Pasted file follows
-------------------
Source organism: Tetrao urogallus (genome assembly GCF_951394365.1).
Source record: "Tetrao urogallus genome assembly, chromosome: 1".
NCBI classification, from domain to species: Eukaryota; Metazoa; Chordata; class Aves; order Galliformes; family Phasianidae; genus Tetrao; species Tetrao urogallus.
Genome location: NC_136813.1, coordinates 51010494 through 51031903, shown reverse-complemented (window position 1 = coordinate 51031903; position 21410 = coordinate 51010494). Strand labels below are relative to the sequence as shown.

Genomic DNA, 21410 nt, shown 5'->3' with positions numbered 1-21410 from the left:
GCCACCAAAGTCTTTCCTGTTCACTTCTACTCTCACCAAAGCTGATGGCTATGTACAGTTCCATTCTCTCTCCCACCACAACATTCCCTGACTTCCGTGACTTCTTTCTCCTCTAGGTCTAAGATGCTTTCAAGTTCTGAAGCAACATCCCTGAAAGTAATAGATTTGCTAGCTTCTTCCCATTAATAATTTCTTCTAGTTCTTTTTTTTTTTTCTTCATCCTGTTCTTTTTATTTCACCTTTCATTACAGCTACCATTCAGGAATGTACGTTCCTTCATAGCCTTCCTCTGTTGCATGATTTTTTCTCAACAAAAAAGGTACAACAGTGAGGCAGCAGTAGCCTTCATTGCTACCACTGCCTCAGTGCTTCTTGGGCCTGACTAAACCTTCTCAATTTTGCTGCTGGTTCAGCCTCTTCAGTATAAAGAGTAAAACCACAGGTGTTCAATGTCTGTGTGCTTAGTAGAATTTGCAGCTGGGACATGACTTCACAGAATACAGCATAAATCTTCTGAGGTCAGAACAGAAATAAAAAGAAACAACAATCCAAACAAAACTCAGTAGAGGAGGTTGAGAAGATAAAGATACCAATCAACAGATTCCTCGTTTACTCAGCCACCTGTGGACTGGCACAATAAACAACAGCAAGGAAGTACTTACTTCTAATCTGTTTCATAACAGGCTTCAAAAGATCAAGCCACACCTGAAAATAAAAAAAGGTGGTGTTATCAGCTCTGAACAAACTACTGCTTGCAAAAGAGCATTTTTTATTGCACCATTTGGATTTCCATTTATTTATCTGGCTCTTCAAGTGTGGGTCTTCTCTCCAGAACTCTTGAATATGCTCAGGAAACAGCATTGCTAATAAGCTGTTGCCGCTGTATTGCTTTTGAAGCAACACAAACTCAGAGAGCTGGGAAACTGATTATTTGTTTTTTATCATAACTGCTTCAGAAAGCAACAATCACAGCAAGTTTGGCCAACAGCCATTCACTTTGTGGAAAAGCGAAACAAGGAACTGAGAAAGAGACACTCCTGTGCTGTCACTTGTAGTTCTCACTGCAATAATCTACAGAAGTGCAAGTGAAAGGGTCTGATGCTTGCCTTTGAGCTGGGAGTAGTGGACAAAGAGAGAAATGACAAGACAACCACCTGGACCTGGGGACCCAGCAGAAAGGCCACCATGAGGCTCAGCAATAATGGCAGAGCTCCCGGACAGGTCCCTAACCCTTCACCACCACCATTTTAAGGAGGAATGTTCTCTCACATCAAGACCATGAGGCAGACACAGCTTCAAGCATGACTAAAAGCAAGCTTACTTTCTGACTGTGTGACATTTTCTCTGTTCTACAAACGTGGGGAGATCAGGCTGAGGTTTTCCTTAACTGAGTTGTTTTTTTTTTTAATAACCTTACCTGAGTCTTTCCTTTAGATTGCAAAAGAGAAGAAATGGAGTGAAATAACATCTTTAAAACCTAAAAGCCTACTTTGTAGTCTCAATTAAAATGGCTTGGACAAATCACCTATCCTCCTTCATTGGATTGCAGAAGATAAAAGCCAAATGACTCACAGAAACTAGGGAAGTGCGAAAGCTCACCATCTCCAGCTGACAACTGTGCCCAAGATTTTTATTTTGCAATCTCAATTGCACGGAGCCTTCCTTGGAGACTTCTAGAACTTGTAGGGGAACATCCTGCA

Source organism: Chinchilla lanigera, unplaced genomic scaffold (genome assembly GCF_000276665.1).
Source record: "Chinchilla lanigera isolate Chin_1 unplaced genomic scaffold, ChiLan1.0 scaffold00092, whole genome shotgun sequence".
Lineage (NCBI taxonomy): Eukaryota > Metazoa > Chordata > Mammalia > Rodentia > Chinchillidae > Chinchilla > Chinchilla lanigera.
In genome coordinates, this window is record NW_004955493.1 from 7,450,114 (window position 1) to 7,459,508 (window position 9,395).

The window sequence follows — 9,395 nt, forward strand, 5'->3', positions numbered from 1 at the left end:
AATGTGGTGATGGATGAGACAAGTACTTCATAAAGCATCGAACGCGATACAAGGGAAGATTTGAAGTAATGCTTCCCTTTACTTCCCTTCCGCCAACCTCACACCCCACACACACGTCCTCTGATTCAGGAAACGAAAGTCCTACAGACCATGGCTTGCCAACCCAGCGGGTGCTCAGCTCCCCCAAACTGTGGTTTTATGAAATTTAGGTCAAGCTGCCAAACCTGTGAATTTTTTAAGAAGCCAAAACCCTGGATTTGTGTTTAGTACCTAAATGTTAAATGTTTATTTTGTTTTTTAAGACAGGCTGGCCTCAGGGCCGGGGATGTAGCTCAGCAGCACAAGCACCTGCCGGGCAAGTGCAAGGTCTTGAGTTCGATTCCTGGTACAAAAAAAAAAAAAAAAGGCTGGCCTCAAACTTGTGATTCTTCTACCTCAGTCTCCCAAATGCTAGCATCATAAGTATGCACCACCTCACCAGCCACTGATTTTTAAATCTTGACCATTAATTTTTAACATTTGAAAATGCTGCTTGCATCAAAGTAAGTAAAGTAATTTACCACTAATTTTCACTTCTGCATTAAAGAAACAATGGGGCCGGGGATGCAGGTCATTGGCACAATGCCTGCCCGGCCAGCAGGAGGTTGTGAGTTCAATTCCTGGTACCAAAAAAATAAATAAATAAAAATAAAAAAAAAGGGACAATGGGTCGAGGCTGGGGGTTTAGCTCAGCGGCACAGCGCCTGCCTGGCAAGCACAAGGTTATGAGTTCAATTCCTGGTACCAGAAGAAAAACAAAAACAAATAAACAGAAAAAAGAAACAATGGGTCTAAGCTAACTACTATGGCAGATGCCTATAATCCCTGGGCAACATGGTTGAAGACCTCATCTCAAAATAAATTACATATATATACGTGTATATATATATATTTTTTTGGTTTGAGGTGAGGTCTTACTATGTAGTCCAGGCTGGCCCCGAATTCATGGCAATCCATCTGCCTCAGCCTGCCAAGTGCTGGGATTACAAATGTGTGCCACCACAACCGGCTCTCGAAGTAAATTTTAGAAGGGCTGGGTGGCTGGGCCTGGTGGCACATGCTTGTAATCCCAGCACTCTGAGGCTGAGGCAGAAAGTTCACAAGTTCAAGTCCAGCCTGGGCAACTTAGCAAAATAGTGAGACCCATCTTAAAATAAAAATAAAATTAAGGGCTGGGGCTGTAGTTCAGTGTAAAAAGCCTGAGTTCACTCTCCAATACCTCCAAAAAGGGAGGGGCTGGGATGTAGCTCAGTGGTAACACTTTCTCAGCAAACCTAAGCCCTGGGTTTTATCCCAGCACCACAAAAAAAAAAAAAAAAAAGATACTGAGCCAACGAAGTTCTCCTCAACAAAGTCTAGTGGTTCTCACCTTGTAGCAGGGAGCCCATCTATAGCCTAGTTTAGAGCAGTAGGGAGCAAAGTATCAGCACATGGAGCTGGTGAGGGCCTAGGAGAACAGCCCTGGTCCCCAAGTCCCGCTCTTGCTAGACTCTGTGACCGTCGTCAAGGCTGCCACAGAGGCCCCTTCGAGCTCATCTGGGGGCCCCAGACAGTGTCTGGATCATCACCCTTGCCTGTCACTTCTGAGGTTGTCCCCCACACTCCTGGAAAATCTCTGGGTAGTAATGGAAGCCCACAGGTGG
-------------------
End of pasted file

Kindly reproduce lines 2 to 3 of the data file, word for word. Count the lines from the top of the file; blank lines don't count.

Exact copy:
Source record: "Tetrao urogallus genome assembly, chromosome: 1".
NCBI classification, from domain to species: Eukaryota; Metazoa; Chordata; class Aves; order Galliformes; family Phasianidae; genus Tetrao; species Tetrao urogallus.